How To Spend A Day In The Medina – Fez, Morocco

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Getting lost in the Medina in Fes

The gates leading into the Mdina in Fes make everything look pretty harmless? Sure the gates are harmless, but lurking behind them is rabbit warren that is the Mdina in Fez. An area full of dark corners and clay brick that you could easily never escape from. Think I’m exaggerating?? No, I’m not!

However you can explore the Medina in Fes either on your own or with a tour fairly easily. You will need a SIM card to be sure you can work your way out, but it is possible and it is great fun. Let me show you how I did it (both as part of a tour and on my own) so you can visit the Medina Fez Morocco.

The mdina in Fes Morocco
The Mdina Fes

It’s Fes not Fez, Morocco

Fez is a city in the north east of Morocco. While we westerners have morphed the “s” in Fes’ name into a “z” primarily because of the pronunciation, the locals are devoutly attached to the s and rightly so. I can’t imagine what it must feel like to have people change the name of your birthplace because of phonetics. Fes it is!


The Medina In Fes

The Mdina in Fes is probably the most well know in all of Morocco. It has some amazing architecture and is buzzing with activity from dawn till dusk. It is however the easiest place in the world to get lost. OMG – so easy!

Luckily we got on board with a local guide Mahmood, and while I wouldn’t recommend him in particular (he was very grumpy and tried to keep us to a timetable – like that was going to happen!) he was immensely knowledgeable and took us to places we would never have seen otherwise. If you have only one day in Fes, the Medina is a must do.

As everywhere else in Africa, any guide you have will take you to a rug shop, a leather shop, an eatery and probably even for coffee to somewhere he knows.

Yes – there is no doubt he is getting a kickback but just consider it a free tour and firmly but NICELY “just say no” to anything you don’t want to purchase.

Don’t make an excuse, just say “No I don’t want one”, smile, turn and walk outside to wait for any others. It’s important you don’t stay in the shop. Staying inside will infer you are interested in something else. IF you aren’t going to purchase make it clear and remove yourself from the conversation as they say.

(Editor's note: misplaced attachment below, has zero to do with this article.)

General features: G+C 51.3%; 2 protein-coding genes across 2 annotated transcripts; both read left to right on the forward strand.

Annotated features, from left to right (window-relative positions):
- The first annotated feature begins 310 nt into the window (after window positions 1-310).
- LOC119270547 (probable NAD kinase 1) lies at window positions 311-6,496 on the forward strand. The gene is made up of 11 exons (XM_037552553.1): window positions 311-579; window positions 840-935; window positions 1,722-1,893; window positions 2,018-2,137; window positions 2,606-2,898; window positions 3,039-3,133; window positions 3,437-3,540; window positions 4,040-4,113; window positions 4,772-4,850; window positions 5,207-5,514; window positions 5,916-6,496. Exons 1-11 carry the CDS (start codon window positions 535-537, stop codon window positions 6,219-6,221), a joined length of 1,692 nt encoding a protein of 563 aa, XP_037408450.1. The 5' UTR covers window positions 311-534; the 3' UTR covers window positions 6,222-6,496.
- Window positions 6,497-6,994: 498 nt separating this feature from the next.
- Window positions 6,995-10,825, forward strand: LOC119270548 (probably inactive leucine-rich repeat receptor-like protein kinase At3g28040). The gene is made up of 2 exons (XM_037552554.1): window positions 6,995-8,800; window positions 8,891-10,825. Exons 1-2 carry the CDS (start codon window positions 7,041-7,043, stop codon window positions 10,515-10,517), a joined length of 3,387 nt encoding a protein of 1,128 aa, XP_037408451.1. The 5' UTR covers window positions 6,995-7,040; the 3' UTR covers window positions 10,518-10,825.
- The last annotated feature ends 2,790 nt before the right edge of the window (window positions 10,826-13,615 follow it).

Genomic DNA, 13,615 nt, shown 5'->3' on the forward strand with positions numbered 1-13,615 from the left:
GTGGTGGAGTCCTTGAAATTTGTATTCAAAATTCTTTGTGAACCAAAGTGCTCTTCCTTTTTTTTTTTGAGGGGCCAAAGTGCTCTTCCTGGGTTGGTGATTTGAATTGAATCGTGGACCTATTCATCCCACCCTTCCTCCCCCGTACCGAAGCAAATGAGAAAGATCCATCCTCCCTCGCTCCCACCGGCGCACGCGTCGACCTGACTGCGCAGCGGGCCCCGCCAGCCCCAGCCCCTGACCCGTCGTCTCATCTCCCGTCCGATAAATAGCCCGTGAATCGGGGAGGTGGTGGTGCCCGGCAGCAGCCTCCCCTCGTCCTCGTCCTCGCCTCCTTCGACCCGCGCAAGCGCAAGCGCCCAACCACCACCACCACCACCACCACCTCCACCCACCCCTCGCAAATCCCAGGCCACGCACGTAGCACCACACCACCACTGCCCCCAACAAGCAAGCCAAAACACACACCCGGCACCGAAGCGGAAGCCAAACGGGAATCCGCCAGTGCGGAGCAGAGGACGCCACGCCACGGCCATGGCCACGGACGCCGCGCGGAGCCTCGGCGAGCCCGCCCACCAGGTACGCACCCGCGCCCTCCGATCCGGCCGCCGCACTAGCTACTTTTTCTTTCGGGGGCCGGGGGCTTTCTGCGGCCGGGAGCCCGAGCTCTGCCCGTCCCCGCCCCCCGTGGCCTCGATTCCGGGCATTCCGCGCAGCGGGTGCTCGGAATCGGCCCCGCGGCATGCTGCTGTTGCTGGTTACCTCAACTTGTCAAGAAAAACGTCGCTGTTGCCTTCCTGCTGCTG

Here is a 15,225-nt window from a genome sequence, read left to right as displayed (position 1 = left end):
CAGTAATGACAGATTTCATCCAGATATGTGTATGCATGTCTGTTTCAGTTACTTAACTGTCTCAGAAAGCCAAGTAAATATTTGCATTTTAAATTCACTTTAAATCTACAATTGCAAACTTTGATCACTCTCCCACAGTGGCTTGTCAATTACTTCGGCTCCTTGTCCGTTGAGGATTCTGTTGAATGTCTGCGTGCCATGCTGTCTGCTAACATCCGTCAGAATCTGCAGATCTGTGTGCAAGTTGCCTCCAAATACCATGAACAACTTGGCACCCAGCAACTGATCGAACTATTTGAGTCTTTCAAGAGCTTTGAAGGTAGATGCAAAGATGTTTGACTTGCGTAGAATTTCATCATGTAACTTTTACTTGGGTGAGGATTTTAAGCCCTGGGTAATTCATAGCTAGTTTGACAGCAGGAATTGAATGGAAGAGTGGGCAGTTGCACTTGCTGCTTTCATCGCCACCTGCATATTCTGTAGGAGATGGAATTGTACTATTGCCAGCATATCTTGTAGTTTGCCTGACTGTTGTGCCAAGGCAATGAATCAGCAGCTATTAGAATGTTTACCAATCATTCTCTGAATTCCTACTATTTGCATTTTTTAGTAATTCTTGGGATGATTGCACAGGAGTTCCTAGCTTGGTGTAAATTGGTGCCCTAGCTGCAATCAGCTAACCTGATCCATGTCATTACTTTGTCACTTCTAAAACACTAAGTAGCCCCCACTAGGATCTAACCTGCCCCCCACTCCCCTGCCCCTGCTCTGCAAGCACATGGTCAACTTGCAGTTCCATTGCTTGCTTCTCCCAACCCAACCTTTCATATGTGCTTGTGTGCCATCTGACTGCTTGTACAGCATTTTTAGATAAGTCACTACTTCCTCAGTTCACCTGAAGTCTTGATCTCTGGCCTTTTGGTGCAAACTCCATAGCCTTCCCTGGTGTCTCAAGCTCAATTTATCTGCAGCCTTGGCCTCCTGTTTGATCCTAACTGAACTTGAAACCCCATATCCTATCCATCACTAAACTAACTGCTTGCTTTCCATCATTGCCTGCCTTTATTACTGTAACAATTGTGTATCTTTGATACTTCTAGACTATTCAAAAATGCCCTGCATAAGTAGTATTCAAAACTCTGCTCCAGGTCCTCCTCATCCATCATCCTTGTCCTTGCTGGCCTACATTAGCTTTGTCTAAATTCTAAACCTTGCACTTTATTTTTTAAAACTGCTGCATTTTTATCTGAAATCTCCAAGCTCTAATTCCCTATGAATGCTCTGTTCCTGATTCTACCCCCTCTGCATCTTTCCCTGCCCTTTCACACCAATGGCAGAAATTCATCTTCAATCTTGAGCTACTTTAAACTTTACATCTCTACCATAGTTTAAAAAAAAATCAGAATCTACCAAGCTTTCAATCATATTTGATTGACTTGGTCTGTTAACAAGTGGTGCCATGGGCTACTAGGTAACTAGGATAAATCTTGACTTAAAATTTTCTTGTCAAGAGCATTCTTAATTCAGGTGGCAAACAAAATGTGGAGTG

Don’t be rude or aggressive, just remove yourself from the situation where it might be conceived that you have interest in purchasing anything in the shop.


Entrance to the Medina in Fez
Entrance to the Medina in Fez

The Leather Tanneries

Unfortunately one of the main features of the souks in Morocco are leather tanneries. Not a good thing to see if you are even slightly squeamish.

The smell! OMG the smell!

It’s hideous and just makes you want to dry retch but no amount of convincing could steer our guide into other alternativels. Nope – right or wrong he was taking us to the leather tanneries.

I made it into the store and through to the tannery and almost threw up.

Luckily I must have also looked very green because not one single sales person tried to grab me on the way back out the shop. I just bolted back outside and waited for everyone there.

The leather tanneries in Fes, Morocco
The leather tanneries in Fes, Morocco

Shops and Locations Your Guide Will Take You in the Medina

I used to always get so offended when guides took us to places they were obviously getting kickbacks but you know what, I did get a few trinkets I love and I learnt heaps.

In fact over the years I’ve learned so much from the “must do” places of interest and being 100% comfortable in saying I don’t want to purchase something now means I don’t really care if I have to go past the tannery.

Just from having taken part in the special detours:

  • I know how they make ceramics here in Morocco,
  • I know how metal work in Bolivia is produced,
  • I know that the rug shops in Agra are now community based because you can’t have industry close to the Taj Mahal. This now means the rugs are all manufactured by hand in little villages in the surrounding area by the women who would otherwise not have employment. These women can stay in the villages (taking stress off the Indian cities), pull rugs to their own time frame and get paid per piece.
  • I know that the little ladies around the plaza in Cusco selling their Alpaca rugs are doing so because they use every single part of that animal, and the rugs are what give them the cash to purchase whatever they need that they can’t swap the meat for.

I wouldn’t know any of these things without the guides. I always find you get invaluable info, get to meet entertaining characters and if the price of that is a visit to a rug shop, I’m ok with that.

Mahmood took us to a ceramics place where I did purchase something and they sent it home for me. A stunning platter made from blue mosaics which I love and was happy to buy. It arrived in Australia only two weeks later completely intact.